“Every year since Democrat Phil Murphy has become Governor, aid to most of Hunterdon County's school districts has been cut, while he continues to increase aid in his more favored communities around the state. This unfairness causes higher property taxes and hurts school children in Hunterdon County.”
“This year he has proposed $2.6 million in cuts to twenty Hunterdon school districts, while planning to borrow $4 billion to support other budget schemes,” Plumer said in the strategy document. “The Governor has targeted Hunterdon County and voters need to send him a very clear, very strong message that we are not going to take it, by voting Republican – for Freeholder Board Director Shaun C. Van Doren, in the November 3rd election.”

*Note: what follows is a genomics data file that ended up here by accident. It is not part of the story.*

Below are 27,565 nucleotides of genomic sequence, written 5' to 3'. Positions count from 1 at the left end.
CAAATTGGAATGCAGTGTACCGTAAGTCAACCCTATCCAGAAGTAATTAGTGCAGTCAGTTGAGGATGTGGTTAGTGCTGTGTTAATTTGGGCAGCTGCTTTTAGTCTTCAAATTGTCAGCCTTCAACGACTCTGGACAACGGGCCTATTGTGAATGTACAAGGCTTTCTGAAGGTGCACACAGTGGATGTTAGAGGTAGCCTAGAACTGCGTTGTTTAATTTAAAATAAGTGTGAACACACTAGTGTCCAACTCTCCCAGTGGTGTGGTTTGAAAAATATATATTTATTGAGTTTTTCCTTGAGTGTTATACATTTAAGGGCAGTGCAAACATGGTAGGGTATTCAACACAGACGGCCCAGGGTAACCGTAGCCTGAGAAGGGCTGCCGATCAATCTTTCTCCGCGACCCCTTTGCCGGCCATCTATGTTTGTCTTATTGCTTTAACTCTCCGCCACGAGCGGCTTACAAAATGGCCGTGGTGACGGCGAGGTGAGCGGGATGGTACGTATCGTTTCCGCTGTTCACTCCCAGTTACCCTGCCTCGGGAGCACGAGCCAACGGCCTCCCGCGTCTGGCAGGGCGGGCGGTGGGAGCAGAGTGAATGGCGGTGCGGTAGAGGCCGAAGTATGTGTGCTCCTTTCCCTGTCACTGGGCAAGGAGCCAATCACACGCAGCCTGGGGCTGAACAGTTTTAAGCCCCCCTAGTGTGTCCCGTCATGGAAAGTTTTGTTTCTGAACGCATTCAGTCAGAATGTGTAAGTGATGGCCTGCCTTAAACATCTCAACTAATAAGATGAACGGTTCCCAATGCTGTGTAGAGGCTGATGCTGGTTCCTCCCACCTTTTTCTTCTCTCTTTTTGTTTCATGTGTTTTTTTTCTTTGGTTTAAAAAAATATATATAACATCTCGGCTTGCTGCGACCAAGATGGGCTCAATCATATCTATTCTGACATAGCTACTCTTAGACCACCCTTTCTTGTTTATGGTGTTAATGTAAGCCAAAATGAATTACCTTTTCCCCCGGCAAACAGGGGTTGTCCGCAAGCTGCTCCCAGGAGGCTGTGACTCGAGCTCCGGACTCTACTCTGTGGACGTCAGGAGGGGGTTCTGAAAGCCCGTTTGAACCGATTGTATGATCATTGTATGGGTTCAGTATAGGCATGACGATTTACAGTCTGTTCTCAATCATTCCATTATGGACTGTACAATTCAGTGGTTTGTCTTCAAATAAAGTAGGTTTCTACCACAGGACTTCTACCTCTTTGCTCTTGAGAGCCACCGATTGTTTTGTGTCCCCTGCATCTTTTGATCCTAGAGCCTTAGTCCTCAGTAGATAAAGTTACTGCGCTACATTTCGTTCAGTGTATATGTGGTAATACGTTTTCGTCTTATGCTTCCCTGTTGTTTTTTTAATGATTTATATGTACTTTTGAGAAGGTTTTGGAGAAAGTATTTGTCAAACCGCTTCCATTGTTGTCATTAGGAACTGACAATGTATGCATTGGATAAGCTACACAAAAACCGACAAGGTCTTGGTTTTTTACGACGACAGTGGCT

Hunterdon County Freeholders Continue to Press for CARES Act Funding & Demand Lawmakers Restore $2.6 million in Planned Cuts from 20 School Districts
On the CARES Act:
A recent freeholder discussion on steps for the state government to reimburse Hunterdon County for COVID-19 pandemic-related costs turned into a discussion on the countywide economic outlook and the future of COVID-19 testing, with associated expenses, for an area of western New Jersey which did not qualify for allocations of federal CARES Act funding in spring due to being among a dozen counties statewide with populations of under 500,000.
On School District Funding Cuts:
Hunterdon County freeholders are calling for the restoration of $2.6 million in state education aid cuts to the 20 school districts in the county impacted by Gov. Phil Murphy’s new proposed budget, though the budget calls for the state to spend the same amount on all K-12 schools as it did in the 2019-2020 school year.
Senator Kip Bateman (R-16) stated,
"The budget proposed today by Governor Murphy is big on spending and political agenda, but comes up small on affordability and common sense.